This article introduces how to set up a spinner in Kintone, using the spin.js library in the Kintone CDN.
The spin.js library
spin.js is a library that displays a spinner, commonly used as a loading icon. This library does not require any CSS libraries, and is not jQuery dependent.
Use-case for spin.js
In a common Kintone use-case, the spinner can be displayed in the middle of the window when a large volume of data is being processed with REST API, and stop displaying it when the process completes.
This article will apply a spinner to the sample code in the Calculate and display total record counts article. This sample counts the number of records in an App with field values that match a condition. If the total number of records is larger than 100, the number of API calls needed will also increase, thus increasing the time taken for the process to finish, and displaying the final number. Here, spin.js can be used to show a spinner so that the user knows the process is running when a large volume of data needs to be processed.
Showing and hiding the spinner
spin.js is used by specifying an element where the spinner will show and hide.
In the code, first prepare the functions to show and hide the spinner.
Once the functions are declared, showSpinner() and hideSpinner() can be used to show and hide the spinner. Specify the style inside these functions.
jQuery will be used in this example to generate the DOM for the spinner.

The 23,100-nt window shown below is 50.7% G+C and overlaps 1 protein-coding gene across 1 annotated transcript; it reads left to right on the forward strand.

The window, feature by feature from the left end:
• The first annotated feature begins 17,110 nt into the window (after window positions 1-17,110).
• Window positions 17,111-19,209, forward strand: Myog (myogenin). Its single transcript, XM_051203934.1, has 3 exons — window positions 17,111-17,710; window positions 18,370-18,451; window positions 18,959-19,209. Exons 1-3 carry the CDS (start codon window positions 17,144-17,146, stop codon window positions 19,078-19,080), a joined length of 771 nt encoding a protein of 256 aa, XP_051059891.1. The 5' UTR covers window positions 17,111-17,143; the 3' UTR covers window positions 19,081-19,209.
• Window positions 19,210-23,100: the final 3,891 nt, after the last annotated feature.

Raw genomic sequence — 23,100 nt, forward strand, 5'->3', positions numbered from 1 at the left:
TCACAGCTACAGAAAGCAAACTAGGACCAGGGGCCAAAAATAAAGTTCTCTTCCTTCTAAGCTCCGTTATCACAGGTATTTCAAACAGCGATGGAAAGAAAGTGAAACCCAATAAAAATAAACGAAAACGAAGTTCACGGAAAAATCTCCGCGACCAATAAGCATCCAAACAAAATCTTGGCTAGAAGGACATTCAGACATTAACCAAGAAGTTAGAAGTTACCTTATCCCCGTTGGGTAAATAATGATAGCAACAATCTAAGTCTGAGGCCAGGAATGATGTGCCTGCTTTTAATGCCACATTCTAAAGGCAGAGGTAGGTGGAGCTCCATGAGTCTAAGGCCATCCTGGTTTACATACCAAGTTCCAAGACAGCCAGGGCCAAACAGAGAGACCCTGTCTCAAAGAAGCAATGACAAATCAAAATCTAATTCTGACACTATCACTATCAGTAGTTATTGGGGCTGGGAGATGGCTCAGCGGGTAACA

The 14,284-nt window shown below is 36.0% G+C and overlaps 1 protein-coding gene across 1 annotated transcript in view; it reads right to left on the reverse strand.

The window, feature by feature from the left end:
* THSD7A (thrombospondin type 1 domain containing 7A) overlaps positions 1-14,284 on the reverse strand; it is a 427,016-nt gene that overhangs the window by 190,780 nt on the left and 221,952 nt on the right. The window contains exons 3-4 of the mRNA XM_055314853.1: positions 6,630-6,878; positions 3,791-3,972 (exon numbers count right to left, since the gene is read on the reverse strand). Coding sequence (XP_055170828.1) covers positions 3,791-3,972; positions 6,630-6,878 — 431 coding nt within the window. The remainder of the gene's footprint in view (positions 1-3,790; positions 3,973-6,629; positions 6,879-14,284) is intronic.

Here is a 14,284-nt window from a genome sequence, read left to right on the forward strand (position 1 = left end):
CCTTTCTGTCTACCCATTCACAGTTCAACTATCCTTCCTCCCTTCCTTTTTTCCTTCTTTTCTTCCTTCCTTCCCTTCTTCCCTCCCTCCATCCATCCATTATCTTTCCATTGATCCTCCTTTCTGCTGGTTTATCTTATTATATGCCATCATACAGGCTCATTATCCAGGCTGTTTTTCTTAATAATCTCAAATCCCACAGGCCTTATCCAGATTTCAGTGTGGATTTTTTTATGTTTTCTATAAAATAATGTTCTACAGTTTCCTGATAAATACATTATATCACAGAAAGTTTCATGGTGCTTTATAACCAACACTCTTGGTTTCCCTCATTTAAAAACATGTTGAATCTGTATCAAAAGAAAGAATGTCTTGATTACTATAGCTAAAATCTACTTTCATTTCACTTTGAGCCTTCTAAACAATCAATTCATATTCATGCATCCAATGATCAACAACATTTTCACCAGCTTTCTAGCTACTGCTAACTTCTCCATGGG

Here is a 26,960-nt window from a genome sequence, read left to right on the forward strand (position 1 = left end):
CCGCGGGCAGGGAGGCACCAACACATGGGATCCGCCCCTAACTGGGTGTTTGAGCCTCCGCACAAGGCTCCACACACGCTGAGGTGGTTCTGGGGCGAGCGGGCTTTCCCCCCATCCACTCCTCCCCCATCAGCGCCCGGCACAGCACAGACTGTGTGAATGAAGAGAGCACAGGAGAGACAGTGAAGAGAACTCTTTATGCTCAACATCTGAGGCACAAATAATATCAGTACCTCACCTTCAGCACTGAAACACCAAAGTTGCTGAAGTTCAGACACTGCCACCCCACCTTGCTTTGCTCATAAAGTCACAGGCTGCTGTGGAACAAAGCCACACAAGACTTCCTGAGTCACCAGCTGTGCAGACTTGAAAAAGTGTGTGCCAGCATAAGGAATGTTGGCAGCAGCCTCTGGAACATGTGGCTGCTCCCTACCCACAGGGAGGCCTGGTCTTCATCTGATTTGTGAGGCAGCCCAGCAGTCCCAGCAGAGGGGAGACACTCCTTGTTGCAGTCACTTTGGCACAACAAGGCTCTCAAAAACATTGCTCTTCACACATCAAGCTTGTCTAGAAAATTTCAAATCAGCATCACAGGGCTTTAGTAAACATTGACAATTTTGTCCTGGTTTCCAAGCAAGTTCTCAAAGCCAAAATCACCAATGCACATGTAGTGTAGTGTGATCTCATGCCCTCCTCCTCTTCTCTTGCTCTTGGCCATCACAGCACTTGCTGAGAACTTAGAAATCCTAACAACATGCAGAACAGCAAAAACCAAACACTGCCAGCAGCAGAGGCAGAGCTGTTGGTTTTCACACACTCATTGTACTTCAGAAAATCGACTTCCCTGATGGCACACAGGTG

The full source code, that includes the sample from the Calculate and display total record counts article is as below.
Uploading the scripts
Specify the URLs of spin.js and jQuery that are in the Kintone CDN. Also upload the countRecords.js source code. Make sure that the URLs and files are displayed in the following order.
Testing the customization
When the record list page loads, the spinner will display when the REST API call is made and while the call is processing.
The spinner will stop displaying when the REST API call finishes processing, and the number of records In progress will be displayed.
The key point is to run showSpinner() before the REST API call, and to run hideSpinner() after the completion of API process (within the callback).
REST APIs for simple processes like the example above should finish processing very quickly. For longer processes though, users shouldn't interrupt the process by clicking on links within the browser. Displaying the spinner is an intuitive method for notifying the user that a process is taking place, and that they should wait for the process to finish.